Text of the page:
Kenyans shine in Cardiff World Half Marathon Champs, A View from Kenya, by Justin Lagat


616209769JM025_IAAF_Cardiff.JPGGeoffrey Kamworor, photo by Getty Images for IAAF

After the World Indoor Championships, I was worried my friend, Justin Lagat, aka @thekenyanathlete, was concerned that his fellow countrymen and women would not be winning any more medals. Then, the World Half Marathon Champs come, and Kenya wins both team title and takes five of six individual medals.

Justin Lagat got this to us in record time, as Kenya celebrates a fine day in wet and windy Cardiff!

Kenyans shine in Cardiff world half marathon championships, by Justin Lagat
With bruised knees and blood showing on his legs, Kamworor crossed the finish line of the Cardiff University world half marathon championships, having fought hard, to win the race and defend his world title.
As soon as the gun had gone off, Geoffrey Kamworor, who was wearing a white Nike cap, stumbled and fell down and runners from behind crushed him to the ground. For some time, there was no sign of him. Then, on one side of the road someone with perhaps the whitest shoes in the field could be spotted floating towards the leading pack. It was Kamworor.
Finally, he was back at the front and a sign of relieve could be seen on the faces of fans who had turned out in large numbers to watch the event at a restaurant in Eldoret.
It was evident, from the fast pace, that no one needed to be reminded that Mo Farah had a strong finishing kick and needed to be dropped off first thing before the competition for individual medals could start, in the later stages of the race.
No one could do a perfect job on this other than Kenya's Bedan Karoki. A race with Karoki in it is usually expected to have surges that cut down the number of athletes in the lead.
The 10km point was crossed in 27:59 with Karoki and Kamworor pushing the pace ahead. Ethiopia's Tamirat Tola had tried his best to stick behind the two Kenyans, but could not hold on anymore when the two Kenyans moved away to the opposite sides of the road and increased the pace a bit leaving him alone in the middle. Tola began to lose ground as another Kenyan, Simon Cheprot, came from behind to overtake him.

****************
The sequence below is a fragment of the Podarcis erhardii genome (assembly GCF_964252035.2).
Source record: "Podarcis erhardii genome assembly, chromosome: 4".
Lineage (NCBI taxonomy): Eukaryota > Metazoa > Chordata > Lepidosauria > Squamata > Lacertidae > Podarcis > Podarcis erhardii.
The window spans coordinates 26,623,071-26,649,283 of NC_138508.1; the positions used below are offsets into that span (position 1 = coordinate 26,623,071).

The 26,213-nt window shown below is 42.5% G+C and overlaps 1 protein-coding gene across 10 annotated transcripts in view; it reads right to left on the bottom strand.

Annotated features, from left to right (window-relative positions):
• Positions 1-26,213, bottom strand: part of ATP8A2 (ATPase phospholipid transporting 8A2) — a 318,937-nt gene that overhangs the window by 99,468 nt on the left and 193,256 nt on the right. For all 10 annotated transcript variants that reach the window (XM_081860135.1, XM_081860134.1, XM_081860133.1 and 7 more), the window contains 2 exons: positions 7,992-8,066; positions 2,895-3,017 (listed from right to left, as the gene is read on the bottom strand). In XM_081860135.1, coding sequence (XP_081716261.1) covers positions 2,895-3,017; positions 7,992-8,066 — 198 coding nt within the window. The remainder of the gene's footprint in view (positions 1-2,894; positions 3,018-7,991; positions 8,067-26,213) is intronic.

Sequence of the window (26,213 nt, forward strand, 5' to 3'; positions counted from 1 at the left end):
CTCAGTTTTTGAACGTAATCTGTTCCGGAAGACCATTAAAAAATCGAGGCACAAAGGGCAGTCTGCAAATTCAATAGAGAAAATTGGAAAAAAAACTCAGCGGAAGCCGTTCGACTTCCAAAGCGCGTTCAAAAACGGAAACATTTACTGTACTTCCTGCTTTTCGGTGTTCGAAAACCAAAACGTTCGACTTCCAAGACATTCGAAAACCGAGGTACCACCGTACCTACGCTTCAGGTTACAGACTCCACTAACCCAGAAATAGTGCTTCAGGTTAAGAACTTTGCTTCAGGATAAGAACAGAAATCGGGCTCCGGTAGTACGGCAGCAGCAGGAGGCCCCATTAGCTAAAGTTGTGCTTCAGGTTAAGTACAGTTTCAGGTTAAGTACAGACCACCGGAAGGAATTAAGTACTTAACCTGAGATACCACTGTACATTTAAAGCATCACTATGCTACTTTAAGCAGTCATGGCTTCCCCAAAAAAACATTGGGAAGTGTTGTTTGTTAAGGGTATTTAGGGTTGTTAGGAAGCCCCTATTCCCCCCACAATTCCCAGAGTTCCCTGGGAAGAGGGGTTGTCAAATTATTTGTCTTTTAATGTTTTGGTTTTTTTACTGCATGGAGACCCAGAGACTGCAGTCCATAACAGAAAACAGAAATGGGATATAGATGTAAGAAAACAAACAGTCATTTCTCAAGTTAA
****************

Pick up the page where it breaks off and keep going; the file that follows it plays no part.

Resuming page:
One of the two Kenyans had to win the individual title and it was Kamworor who reigned supreme in the end to win gold as Karoki won the silver medal. In the company of Tola and Ayele of Ethiopia, Mo Farah closed the gap on Cheprot and hung there as he counted on his strong finishing kick to get him a bronze medal. He sprinted with about 400m to go and none in his chasing group could match him.
Peres Jepchirchir was among the last athletes to be added to Kenya's team to replace other athletes who had to opt out. I only learned that she was on the team when she was already about to board the plane to Cardiff.
She will be running the Ottawa 10K (an IAAF gold label road race) in May and I was to find her for an interview for that race, only to get her on phone at the airport. But, I confess, that I am proud to have been among the last people to talk to her in Kenya shortly before she went out of the country and became a world champion.
The Kenyan women dominated the race from gun to tape. At some point, it was five Kenyans against four Ethiopians. Then, it was down to four Kenyans against three Ethiopians before it became two Ethiopians against three Kenyans.
The worst that could happen at that point was one medal for Kenya, and the best was three medals for Kenya.
The best happened!
Peres began to push the pace and the two other Kenyans, Cynthia Limo and Mary Ngugi, went with her leaving the two Ethiopians to trail behind.
Cheers and claps followed in the restaurant as Kenyan fans got excited. A sprint finish separated Peres from Limo as the two crossed the line to win gold and silver as Ngugi came in third to complete a clean sweep of the podium positions for Kenya.
It was definitely one of the best outings for Kenyans in a world championship. The only individual medal that was not won by a Kenyan was one bronze medal that went to Mo Farah.

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